The Virginian-Pilot -- Imagine standing up for what is right and being imprisoned.”
Those words adorned T-shirts worn by many of the 300 citizens gathered at Norfolk State University Tuesday evening. They had come to free Yacob.
Black, white and brown, wearing sorority jackets, suits and kids on their hips, they gathered outside the Wilder Center amid the pink azaleas and young boxwoods on a spring day when it’s hard to imagine anything is wrong in this world.
But something is wrong.
In fact, something’s dreadfully wrong when the people are leading and the leaders are silent. Or hoping like Hades no one asks why they haven’t generated some official action for Yacob Hailemariam.
“Dr. Yacob,” as he was known to his NSU students, left his comfortable Virginia Beach home of two decades to spread America’s democratic values to his native Ethiopia by running for a seat in parliament, which he won, last May.
But Ethiopia’s leader gutted parliament of any real power — a nice little totalitarian perk — and threw Hailemariam, 61, and his fellow pro-democracy leaders in jail on bogus charges of treason and genocide.
Now he sits in prison with more than 100 democratic activists and journalists, guilty only of a passion for freedom, with a possible death sentence hanging over his graying head. Amnesty International has declared him a prisoner of conscience.
Something’s wrong when hundreds of neighbors, former students, sailors, Marines and Spartans who never took a class with Hailemariam but knew him by reputation turn out in force on his behalf and still can’t get their congressional representatives’ attention.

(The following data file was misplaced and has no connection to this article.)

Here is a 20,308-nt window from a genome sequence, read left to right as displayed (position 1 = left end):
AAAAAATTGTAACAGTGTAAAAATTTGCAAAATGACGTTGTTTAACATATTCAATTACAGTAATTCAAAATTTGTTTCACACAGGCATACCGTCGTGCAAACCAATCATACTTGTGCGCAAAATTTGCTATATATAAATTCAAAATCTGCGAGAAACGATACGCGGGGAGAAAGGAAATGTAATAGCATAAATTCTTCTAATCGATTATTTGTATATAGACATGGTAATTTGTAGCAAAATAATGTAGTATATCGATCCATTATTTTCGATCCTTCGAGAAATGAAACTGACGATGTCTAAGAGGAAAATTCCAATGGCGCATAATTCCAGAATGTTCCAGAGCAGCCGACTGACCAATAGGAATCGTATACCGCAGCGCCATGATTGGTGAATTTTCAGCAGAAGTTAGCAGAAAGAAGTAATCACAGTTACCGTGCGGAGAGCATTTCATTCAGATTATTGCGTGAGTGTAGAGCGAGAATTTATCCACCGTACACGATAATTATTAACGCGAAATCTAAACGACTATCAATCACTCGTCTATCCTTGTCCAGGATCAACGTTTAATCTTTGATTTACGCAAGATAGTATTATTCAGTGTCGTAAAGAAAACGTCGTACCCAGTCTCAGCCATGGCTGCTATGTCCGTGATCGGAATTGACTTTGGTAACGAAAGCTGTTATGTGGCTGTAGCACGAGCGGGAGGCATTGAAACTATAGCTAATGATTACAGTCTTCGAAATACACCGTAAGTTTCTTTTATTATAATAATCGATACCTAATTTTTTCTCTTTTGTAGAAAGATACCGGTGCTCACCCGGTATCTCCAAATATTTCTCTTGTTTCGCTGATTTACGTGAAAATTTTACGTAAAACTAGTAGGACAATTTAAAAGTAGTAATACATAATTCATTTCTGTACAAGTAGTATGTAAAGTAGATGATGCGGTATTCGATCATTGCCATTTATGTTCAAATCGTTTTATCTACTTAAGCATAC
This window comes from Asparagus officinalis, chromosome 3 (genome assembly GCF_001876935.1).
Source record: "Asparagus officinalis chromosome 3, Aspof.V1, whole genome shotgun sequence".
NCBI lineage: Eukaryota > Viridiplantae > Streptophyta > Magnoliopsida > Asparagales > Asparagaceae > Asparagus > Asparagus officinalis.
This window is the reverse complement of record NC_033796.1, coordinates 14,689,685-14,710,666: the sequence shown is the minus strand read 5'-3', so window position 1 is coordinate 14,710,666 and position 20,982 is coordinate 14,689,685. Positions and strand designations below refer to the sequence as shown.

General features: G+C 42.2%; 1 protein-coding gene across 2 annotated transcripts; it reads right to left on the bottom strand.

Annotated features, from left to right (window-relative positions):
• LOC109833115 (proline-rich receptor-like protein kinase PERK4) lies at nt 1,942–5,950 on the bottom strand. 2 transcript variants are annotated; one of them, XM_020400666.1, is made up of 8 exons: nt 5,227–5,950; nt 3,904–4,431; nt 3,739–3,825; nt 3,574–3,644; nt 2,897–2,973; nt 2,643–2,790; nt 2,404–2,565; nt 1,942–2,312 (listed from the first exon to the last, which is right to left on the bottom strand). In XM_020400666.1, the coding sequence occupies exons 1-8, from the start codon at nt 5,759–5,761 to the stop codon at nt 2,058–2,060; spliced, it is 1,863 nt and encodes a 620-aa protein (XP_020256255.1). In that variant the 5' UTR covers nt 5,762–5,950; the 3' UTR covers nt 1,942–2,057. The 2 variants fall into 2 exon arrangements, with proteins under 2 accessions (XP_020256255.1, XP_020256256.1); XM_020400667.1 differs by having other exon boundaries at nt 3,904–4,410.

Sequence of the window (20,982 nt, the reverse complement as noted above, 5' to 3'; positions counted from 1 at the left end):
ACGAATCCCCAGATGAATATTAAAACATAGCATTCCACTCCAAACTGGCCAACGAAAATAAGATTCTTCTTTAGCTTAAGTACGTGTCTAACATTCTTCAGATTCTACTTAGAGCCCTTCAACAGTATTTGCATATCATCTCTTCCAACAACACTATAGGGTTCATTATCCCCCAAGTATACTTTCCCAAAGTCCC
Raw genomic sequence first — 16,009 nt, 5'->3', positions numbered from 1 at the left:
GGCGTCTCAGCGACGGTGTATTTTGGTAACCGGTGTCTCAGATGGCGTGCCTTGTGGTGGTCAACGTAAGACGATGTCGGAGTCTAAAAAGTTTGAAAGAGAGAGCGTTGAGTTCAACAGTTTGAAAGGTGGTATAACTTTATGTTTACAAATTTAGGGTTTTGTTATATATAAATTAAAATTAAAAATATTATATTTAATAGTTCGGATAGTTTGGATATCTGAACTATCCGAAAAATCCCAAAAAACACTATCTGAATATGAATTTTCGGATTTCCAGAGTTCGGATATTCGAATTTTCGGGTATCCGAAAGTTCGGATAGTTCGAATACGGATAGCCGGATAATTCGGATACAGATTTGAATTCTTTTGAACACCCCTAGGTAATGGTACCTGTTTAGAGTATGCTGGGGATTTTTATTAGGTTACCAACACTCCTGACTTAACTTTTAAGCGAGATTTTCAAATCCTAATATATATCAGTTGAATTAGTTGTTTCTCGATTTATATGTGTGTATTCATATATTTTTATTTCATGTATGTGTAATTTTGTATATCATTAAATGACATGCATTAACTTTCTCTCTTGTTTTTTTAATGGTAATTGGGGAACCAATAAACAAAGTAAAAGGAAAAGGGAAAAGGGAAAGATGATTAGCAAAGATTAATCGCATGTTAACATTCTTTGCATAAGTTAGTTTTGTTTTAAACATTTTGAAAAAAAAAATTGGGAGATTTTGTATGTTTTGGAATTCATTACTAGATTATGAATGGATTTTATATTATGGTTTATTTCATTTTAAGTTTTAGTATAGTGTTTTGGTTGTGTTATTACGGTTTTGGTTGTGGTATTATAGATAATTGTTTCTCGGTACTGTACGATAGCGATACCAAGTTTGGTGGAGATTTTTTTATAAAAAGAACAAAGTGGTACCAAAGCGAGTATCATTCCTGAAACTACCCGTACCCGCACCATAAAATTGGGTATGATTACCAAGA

Something’s also wrong when the excited, purposeful hubbub of students — the very group politicians are always tut-tutting for not being “engaged on the issues” — overpowers those same politicians’ radio silence.
And something’s wrong when a White House and a Congress that could hold a two-way bull-excrement-flinging contest about democracy in the Middle East are conspicuously mum about it elsewhere.
Some lawmakers aren’t. A bill by New Jersey GOP Rep. Chris Smith to encourage the Ethiopian government to shape up or lose aid money is wending its way through the House.
Co-sponsors run the gamut from fire-breathing conservatives to crotchety liberals, and include two Virginians, Democrat Jim Moran and Republican Frank Wolf.
Absent are Rep. Thelma Drake, who represents Hailemariam’s family, Rep. Bobby Scott, who represents NSU, and Sens. George Allen and John Warner.
Allen and Drake say they’ve sent letters of inquiry to the State Department or the Ethiopian Embassy, which is a little like knocking on the fox’s den as he’s gnawing on a chicken bone.
Drake told me in February that she hadn’t joined Smith’s bill because she hadn’t yet received a “Dear Colleague” letter — an announcement of the bill that goes out to all members of Congress. But Smith’s office confirmed Tuesday that the letter was sent in November.
Scott’s office refused to talk on the record Tuesday. Allen has resisted all entreaties, including a face-to-face one from Hailemariam’s daughter, to introduce similar legislation.
Something’s wrong when those sporting the title of “representative” ... well, aren’t. As NSU sophomore Alonzo Walker put it, “I can’t believe they wouldn’t use this issue to push democracy. But hey, what’s in it for them? It’s a give-and-take political system.”
Neither a diplomatic démarche nor a sternly worded letter to The Times will free Yacob.
In the global war on terror, America is not a supplicant. Ethiopia is one of our largest aid recipients, and we have monetary and diplomatic levers at our disposal to encourage compliance with democratic ideals.
Maybe the White House and Congress need to be reminded that we don’t have to occupy a country in order to liberate its people.
Yes, imagine standing up for what’s right.